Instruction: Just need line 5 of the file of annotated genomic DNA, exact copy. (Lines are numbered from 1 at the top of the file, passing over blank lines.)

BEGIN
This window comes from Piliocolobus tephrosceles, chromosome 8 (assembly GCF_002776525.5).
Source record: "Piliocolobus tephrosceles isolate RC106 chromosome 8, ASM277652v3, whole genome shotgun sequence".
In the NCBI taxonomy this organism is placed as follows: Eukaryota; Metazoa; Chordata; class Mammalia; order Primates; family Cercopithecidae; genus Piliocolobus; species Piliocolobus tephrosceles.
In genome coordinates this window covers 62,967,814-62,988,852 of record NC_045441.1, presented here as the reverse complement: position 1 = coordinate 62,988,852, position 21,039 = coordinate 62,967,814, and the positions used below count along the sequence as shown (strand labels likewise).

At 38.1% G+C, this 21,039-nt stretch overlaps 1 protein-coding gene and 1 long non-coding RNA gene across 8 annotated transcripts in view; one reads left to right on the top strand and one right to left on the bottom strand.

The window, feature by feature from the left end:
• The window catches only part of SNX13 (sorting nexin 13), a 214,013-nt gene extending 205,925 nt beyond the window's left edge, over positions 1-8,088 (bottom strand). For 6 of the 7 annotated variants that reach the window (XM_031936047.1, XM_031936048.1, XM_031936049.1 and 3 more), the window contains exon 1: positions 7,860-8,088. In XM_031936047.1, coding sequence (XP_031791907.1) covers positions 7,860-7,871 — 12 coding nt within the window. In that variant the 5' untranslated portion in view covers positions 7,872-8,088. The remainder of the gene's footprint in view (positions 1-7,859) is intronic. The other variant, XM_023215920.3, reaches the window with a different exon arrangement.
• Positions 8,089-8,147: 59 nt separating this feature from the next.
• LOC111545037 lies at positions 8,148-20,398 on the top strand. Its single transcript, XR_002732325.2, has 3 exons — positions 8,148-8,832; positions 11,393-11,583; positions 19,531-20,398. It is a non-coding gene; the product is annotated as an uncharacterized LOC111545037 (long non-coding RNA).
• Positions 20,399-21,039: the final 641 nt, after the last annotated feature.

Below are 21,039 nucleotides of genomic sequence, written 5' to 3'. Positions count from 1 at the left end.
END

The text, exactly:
At 38.1% G+C, this 21,039-nt stretch overlaps 1 protein-coding gene and 1 long non-coding RNA gene across 8 annotated transcripts in view; one reads left to right on the top strand and one right to left on the bottom strand.